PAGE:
Scoop Laws Seldom Enforced


Claudia DiMenna walks her dog Coco, an 11-month-old Maltese/Yorkie mix around the lakes at Green Valley Park.

"I take Coco for a walk as often as she wants -- at least twice a day unless it's too hot," DiMenna said.

DiMenna carries a portable bag dispenser (Bags on Board, around $10) on Coco's leash at all times. For the dog walker, it's handy, compact, lightweight and easy to use.

"They attach to the leash and you never leave home without it," she said.

DiMenna said she sees plenty of dog owners shirking their poop-cleaning responsibilities.

"Sometimes we see poop from other dogs where we are walking, and we pick those up too," DiMenna said. "I get very angry when I see people leave poop on the ground behind them. In fact, I've had to stop a few people and say, ‘You are going to pick that up, aren't you?'"

Two public dog-bag dispensers have been placed in Green Valley Park for the dog walker's convenience. One is located next to the park offices, the other is on the west end of the park near the boat ramp. The dog area at Rumsey Park also has bag dispensers, and using all those extra Wal-Mart bags as your dog-walking companion is a great way to recycle.

"One of the primary rules for the dog park is that people must keep an eye on their dogs, pick up their poop and put it in bags and dispose of it," said Donna Rokoff of Paws in the Park, the nonprofit organization that made the dog park possible. "Otherwise, can you imagine how (rife) the dog park would be?"

Rokoff did plenty of research and contacted many parks and recreation directors before Paws in the Park proposed Payson's only off-leash dog park.

In her conversations with small-town managers throughout Oregon and California, she found that when a citizen's group backed the creation of a dog park, it stayed clean and became an asset to the community.


Coco, an 11-month-old Maltese/Yorkie mix, waits patiently as Claudia DiMenna pulls a bag from a portable dispenser attached to the leash.

When a town opened a park on its own, the grounds got polluted and stinky quickly, and wound up closing.

"You have to have users of the park who will reinforce the rules as diplomatically as possible," Rokoff said.

Neighborhood diplomacy and self-regulation often become the guiding rule for dog owners.

Carol Snarr tries to walk her dogs, Charlie and Buddy, every day. They usually walk in the street, and she always brings along a bag to clean up after them.

"There's not much you can do about them peeing," she said. "But I do keep them away from plants and shrubs."

Many Payson neighborhoods have rules about curbing dogs written into the covenants, conditions and restrictions on top of town codes.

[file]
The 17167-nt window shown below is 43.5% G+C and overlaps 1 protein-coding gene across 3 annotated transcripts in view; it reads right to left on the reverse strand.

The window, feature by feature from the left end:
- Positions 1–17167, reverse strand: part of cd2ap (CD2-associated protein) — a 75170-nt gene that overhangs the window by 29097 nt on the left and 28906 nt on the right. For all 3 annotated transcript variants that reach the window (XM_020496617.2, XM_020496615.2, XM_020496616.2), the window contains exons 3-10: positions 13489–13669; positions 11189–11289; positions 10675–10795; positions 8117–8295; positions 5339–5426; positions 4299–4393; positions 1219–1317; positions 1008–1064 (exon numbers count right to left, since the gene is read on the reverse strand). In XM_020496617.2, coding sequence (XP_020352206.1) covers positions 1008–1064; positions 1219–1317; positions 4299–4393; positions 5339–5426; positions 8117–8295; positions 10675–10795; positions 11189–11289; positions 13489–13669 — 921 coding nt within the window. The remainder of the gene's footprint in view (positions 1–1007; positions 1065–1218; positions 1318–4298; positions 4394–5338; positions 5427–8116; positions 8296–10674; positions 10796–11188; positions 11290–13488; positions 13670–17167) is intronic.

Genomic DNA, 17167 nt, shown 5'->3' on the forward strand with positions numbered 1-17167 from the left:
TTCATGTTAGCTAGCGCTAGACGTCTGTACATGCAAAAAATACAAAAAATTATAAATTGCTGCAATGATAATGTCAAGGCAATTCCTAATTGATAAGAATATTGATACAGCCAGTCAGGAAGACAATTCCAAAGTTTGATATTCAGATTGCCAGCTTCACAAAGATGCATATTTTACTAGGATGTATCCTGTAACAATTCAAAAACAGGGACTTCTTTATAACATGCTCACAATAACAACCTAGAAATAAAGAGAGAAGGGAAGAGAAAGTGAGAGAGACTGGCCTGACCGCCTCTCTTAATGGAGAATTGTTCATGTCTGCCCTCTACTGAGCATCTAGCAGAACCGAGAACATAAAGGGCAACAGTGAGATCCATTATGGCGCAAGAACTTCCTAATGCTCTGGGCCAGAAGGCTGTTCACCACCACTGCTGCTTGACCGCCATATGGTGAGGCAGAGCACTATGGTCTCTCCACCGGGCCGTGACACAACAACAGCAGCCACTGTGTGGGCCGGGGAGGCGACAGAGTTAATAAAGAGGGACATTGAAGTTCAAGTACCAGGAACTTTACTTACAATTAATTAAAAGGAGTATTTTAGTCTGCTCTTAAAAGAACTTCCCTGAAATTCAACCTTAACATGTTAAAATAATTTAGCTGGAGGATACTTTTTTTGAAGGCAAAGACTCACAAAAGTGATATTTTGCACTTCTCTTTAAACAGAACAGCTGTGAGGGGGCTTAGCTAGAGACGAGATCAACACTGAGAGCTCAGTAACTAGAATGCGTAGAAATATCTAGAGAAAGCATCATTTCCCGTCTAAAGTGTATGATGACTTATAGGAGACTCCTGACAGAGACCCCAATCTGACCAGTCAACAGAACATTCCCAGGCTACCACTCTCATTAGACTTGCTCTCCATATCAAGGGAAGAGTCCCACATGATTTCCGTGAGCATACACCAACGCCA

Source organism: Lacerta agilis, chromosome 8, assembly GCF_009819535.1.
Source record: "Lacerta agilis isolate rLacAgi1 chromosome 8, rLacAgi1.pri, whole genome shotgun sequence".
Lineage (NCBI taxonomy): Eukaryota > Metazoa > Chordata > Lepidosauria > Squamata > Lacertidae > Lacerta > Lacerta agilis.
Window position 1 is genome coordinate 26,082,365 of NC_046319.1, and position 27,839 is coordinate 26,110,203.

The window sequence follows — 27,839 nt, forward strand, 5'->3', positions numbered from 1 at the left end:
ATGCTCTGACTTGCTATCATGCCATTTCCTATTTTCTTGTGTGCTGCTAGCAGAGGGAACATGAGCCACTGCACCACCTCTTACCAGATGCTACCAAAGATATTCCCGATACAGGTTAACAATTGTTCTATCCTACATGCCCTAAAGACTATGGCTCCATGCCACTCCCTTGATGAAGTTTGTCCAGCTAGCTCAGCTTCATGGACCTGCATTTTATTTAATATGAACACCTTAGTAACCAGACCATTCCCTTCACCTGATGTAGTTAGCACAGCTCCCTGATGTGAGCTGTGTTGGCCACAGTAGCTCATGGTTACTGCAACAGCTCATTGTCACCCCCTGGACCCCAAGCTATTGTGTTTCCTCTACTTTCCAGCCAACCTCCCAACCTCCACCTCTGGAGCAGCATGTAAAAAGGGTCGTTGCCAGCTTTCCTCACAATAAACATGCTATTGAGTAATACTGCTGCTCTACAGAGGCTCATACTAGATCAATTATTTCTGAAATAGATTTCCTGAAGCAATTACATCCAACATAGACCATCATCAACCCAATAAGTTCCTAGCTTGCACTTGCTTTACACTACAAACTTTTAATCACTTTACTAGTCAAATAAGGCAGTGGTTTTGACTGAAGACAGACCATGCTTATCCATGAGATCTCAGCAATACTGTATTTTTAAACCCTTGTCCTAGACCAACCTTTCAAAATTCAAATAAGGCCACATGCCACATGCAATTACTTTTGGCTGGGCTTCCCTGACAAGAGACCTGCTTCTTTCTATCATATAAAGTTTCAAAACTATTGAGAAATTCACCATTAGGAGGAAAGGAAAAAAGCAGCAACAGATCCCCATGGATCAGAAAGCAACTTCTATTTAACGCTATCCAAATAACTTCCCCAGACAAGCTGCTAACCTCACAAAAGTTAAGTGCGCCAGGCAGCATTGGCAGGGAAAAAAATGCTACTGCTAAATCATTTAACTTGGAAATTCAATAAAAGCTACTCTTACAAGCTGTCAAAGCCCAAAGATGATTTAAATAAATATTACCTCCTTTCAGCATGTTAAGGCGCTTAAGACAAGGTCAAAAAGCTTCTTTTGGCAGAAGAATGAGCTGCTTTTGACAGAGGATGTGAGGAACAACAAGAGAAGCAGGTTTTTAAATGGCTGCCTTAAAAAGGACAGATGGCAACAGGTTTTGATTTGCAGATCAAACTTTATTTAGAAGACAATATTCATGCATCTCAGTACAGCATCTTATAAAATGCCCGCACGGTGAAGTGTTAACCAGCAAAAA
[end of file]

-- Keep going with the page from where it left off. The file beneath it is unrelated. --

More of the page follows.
But for new Payson residents like Juanita Sizemore and her 11-year-old son, Casey, Payson's scoop laws are not readily posted, so many residents are unaware of fines.

"A lot of people I know have bits and pieces of what they think is the law, but nobody seems to really know," said Juanita.

Until Monday, Casey, Juanita and their two large dogs lived on 20 acres of land near Jake's Corner where the animals could do their business at their leisure, without the worry of plastic bags and the long arm of the law.

On Tuesday, Casey took his pet rottweiler, Izzy, out for their first walk together inside town limits.

"If she pooped I'd probably go get a bag," said Casey. "I've stepped in dog poop before and had to use a stick to scrape it off -- it was pretty gross. I don't want that to happen to anyone else. I might get a large stick and move it out of the way so people wouldn't step on it."

But when a pet owner looks the other way and walks away, animal-control ordinances can be enforced.

Fines for violating the "animal control chapter" are $50 for the first offense, $100 for the second, and $300 thereafter -- considerably a less-expensive civil offense than littering, which can be as much as $1,000 per offense.

Payson Police Department's animal control officer, Don Tanner, said he's never actually had to fine anyone for failing to clean up after their dogs.

"Every once in a while I do have to issue a warning, but I've never had to issue a citation," he said.

Most of those warnings have been for people with stinky yards.

Unattended dog droppings fall under the public nuisance ordinance defined in 90.04 and in the 2005 s-13 supplement to the code. This law also covers barking, running at large, unprovoked attacks and vehicle-chasing dogs.

"I see people walking their dogs and they carry bags with them, and that's a good idea -- I respect that," Juanita said. "I never like it when a neighbor walks their dog by the house and leaves the poop in front of my yard for me to clean up."

For more information about specific ordinances, visit the town's website at

Dog licenses

Dog licenses are required by the town of Payson and Gila County. Proof of rabies vaccination must accompany the request. Proof of spay or neuter must be provided as well to be eligible for the lowest fee.

Town of Payson

Licenses can be obtained at the Town Hall Finance Department, 303 N. Beeline Highway, (928) 474-5242, ext. 221.

1) One-year license:

Spayed/neutered dog $3

Unaltered dog $7

2) Two-year license:

Spayed/neutered dog $6

Unaltered dog $14

3) Three-year license:

Spayed/neutered dog $9

Unaltered dog $21

Gila County

Licenses can be obtained at the Gila County Department of Health, 107 W. Frontier St., (928) 474-1210.

1) One-year license

Spayed/neutered dog $7

Unaltered dog $15

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